A few days ago, my morning journaling found me wandering through my grasp of human gratitude. In searching for clarity, I realized that for me, immediate, uncomplicated gratitude emerges in nature, indeed specific expressions of nature. The shorelines of the Pacific Ocean earn top ranking, followed by sunrises, sunsets, tree thickets, and flowers. My iPhone photo collection reflects this valued list. Whenever I encounter any of these, I experience an instantaneous surge of awe and joy, followed by a sense of gratitude, often a stated “Thank You!” And a scramble for my phone, with the quirky hope of capturing the awe, joy and gratitude!
Hmm, I noted: no animals! Which had me pondering the animal I find in nature, that for most of my adult life, evokes this same response of awe, joy, and gratitude: deer. I have a collection of “deer” stories that all capture this theme of awe, joy and gratitude. My daughters actually have something of a comedy routine about “Mom’s thing about deer” and my efforts to recruit then into sharing my enchantment.
Some of my “deer” stories have been “written” recently, on the trail where I do my daily walk. While this trail is paved, it snakes through a forested area that has been largely untouched, hence a safe haven for deer. These deer, however, have to attend to the trail itself with its potential dangers, which includes many dogs, some bikers, a few horses and an occasional skater…and everyone else walking through. None appear aware that they are in the deer’s home.
I am slower than many on the trail, and I am quiet, though my walking sticks provide a rhythmic pattern of sound. This spring and summer, it seems I have had an increased number of encounters with deer: I turn a corner and there one stands, either on the trail or on its edge, always a doe, sometimes with a fawn or two. I stop immediately and we proceed to study one another, with an eye-to-eye exchange I do not fully understand. I always say hello, and always thank them for showing up. The doe does not seem frightened and the fawns tend to ignore me. If not interrupted by others, our eye-to-eye exchange lasts for 2 or 3 silent minutes until one or both of us decide to move on: I start walking again or the doe ambles into the forest. Awe, joy, and gratitude.
So, the day of the journal exploration, as I set out on my walk, I advised myself that I should have my phone handy since it was high time I started taking pictures of my deer in the wild. I had feared in the past that my motion to get the camera out would startle the deer; time to find out if this was true. I walked about five minutes when I had my first encounter on the edge of the forest, in tall weeds. That is the picture above. I took several photos while we did our eye-to-eye ceremony. I stated my “Thank You”, and in addition to awe, joy and gratitude, was busy marveling at the graciousness of the deer, to show up as needed…and I was grinning a lot.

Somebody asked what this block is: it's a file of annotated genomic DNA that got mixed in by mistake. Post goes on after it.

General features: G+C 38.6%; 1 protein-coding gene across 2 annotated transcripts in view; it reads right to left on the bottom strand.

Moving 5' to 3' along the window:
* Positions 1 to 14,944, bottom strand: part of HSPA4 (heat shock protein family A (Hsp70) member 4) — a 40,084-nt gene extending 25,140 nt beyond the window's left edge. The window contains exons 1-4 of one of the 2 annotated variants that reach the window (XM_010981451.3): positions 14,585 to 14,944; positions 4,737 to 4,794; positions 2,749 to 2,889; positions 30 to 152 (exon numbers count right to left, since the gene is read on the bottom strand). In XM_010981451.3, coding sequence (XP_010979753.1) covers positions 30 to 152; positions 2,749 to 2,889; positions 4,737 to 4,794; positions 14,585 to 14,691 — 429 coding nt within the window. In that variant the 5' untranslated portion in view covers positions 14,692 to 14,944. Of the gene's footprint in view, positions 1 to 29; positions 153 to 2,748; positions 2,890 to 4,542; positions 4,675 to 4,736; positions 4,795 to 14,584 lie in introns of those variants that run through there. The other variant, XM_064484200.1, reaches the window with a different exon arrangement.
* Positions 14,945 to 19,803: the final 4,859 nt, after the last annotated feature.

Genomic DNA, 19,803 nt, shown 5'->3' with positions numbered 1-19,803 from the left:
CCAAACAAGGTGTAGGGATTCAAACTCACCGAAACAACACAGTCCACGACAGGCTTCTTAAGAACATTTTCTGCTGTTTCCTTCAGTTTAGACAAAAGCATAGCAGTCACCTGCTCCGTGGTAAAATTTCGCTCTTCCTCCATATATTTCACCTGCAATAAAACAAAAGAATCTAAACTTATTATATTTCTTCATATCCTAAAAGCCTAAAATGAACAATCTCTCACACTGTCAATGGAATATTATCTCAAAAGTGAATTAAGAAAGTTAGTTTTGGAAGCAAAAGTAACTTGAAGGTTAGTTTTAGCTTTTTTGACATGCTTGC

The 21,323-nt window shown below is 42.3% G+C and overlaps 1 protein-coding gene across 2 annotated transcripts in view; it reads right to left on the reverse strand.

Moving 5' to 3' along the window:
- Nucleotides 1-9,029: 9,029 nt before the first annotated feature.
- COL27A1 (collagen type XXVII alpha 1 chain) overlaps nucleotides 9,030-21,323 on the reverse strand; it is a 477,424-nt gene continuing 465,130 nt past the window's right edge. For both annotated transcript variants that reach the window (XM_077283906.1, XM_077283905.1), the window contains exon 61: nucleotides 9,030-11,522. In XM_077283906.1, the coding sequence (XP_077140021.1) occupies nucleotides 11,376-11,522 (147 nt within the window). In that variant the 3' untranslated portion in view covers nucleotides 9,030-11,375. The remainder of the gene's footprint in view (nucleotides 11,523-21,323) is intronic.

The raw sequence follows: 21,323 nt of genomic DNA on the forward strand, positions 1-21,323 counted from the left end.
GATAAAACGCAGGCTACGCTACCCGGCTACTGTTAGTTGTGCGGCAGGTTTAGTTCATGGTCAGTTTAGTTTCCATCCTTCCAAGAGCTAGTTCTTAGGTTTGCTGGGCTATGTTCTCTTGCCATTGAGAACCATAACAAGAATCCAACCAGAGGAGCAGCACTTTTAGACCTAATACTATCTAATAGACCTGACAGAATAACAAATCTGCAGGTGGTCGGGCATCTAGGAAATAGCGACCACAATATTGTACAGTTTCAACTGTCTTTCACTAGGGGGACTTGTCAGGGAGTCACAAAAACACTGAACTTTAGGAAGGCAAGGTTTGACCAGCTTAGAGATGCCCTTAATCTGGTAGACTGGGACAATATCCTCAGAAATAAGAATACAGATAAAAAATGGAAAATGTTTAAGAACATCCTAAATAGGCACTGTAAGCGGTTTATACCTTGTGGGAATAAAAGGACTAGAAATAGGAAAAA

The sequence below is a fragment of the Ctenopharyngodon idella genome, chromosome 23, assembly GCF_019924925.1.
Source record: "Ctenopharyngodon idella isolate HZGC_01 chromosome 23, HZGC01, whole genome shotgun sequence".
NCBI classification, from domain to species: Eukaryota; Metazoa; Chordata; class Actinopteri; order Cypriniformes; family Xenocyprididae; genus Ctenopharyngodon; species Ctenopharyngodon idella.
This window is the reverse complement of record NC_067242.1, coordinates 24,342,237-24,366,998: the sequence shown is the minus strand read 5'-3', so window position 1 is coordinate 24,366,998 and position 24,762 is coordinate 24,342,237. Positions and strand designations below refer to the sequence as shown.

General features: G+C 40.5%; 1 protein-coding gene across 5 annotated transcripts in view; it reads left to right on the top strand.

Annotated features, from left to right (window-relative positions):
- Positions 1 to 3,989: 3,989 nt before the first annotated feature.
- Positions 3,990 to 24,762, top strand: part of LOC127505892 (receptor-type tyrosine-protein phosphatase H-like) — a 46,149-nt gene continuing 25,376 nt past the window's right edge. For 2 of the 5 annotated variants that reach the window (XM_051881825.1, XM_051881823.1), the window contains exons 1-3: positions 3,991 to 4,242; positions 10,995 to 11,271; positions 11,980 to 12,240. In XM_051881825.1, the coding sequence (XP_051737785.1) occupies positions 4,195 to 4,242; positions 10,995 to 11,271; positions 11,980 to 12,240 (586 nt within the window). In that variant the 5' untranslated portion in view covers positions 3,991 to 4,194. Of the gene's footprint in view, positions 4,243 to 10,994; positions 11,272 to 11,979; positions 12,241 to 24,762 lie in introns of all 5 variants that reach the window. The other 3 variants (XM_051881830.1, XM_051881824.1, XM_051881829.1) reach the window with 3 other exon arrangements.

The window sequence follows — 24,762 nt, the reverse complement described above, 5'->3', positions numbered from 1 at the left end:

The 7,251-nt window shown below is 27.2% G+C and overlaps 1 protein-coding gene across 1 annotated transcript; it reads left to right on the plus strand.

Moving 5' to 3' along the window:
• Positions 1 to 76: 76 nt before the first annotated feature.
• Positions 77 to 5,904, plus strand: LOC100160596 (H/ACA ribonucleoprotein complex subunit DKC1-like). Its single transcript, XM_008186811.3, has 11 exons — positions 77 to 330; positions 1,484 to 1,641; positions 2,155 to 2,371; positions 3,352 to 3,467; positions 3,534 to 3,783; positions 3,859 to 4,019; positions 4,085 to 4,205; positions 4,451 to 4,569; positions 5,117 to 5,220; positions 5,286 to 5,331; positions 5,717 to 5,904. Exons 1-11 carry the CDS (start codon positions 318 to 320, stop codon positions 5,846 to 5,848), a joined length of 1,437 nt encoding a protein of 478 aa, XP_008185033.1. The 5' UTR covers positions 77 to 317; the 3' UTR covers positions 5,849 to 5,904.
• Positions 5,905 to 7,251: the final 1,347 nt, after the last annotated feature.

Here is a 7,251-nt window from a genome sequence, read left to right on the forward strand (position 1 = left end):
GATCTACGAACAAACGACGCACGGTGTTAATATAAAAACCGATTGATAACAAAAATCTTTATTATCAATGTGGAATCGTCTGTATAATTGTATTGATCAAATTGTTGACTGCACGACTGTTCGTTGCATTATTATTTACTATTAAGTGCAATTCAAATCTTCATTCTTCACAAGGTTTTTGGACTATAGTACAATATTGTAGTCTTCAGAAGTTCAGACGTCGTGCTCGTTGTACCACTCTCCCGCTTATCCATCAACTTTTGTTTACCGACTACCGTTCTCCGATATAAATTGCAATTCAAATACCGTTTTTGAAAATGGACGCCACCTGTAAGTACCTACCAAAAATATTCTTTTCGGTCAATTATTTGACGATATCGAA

Ten minutes later, I turned a corner, and had my second deer encounter. I am including this second photo because the doe and her fawn earned their place in this posting. Again, the awe, joy and gratitude. I greeted her, thanked her and her fawn, and took a photo. This time we ended our encounter in the way most of my deer encounters end; a noisy or fast person or persons enter our shared space, and the deer bolts. That day it was a mindless biker hurrying into the space.
So, my “deer walk” had me reflecting on the path to even simple gratitude. It seems to me we need to pay attention to see what evokes gratitude. We need to figure out where and how we experience this response. The precursors are important: awe and joy always are catalysts for me. While family, friends, achievements…there is a long list…can catalyze gratitude, the simple catalysts provide a map of understanding and clues to how we can easily miss the moment, the “biker” who misses the deer. And gratitude has ceremony and ritual to assist our consciousness and support our willingness to take the time for the experience.
At least theoretically, just about everything can evoke gratitude. Developing gratitude competence is a tough challenge. The deer reminded me that taking on the challenge was part of my planetary journey, and my “Thank You” is a central dimension. Besides, deer apparently will volunteer to help you out if you just let them know you need some gratitude refinement.
“Gratitude and attitude are not challenges; they are choices.” - Robert Braathe -